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  • noun

Synonyms for pardoner

a person who pardons or forgives or excuses a fault or offense

a medieval cleric who raised money for the church by selling papal indulgences

References in periodicals archive ?
Moreover, since "such men were pardoners first of all, rather than agents of a particular institution," (36) and sometimes acted "for several bodies, not only consecutively, but concurrently," (37) this may explain why there are similarities between the texts under discussion.
Indulgences also had significance in causing coin to circulate in the realm and with trade because some pardoners were wandering chapmen.
Swanson's impressively extensive study seeks to dispel the myths surrounding pardoners and the indulgences (pardons) they sold.
He also considers in detail the contemporary perception of those involved; in particular, he examines the portrayal of pardoners in manuscript and primed literature--particularly that seminal depiction of a pardoner by Geoffrey Chaucer.
According to Gerald Owst, the most prominent abuses connected with pardoners were of three kinds.
But, a modem alternative is possible, one that would provide a good standard independent of state pardoners.
For Robb, the official story of where and how Caravaggio met his end makes no sense--Porto Ercole is well north of Rome, hardly on the way from Naples --while the complicated story of what happened to the pictures he was bringing with him to Rome, supposedly as gifts for his pardoners, suggests to Robb advance information and conspiracy.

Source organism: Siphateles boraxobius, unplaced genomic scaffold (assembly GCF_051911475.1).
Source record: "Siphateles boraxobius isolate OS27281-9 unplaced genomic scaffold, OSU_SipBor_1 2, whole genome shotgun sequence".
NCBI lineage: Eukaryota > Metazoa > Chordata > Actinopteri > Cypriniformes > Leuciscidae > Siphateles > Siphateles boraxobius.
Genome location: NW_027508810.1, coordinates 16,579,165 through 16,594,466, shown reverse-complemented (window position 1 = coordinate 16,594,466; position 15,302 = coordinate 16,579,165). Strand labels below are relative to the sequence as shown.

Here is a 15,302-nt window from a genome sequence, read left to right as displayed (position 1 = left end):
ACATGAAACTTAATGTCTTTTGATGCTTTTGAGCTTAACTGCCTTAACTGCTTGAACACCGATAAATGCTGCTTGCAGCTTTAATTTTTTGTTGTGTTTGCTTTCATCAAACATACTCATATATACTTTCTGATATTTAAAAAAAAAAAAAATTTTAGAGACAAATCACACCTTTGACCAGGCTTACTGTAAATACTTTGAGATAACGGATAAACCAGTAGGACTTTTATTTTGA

resided in Europe seven years; and of another, Alexander Mavrocorrato [sic], nephew of Prince Caraya, we heard a short time since in Italy, where he was reading Greek with some friends of ours, and doubtless cultivating those mutual dispositions which end in making men conquerors and pardoners.
If it were not so Pardoners might flourish to this day doing a roaring trade in the sale of Indulgences for the remission of penance.
The notes comprise: 'A Simoniacal Moment in Piers Plowman', in which Alan Fletcher discusses the deals between parish priests and pardoners referred to at B.
2); and to confessional practices, Lollardy, parish life, friars, pardoners, and the ecclesiastical courts (ch.
Cheap print outlining devotional exercises continued after 1536, but the material printed specifically to encourage acquisition of indulgences, especially from pardoners, had no future.
Pardoners have long been associated with greed, deceit, exploitation, and abuse in later medieval English history and literature, but another view of the sources suggests that church authorities may well have been able to monitor these preachers much better than the traditional view allows.
The Reformation and the onset of the Elizabethan Age swept away the Mendicants themselves, but the phoney Pardoners, the Reliquarii -vendors of Relics of the Saints (men who could live for a week off the sale of a bone fragment from "St Mark's thigh") - and so on were familiar figures to the gullible peasantry in scarcely-populated areas of the countryside, fathering bastards and spreading disease as they practised their trade.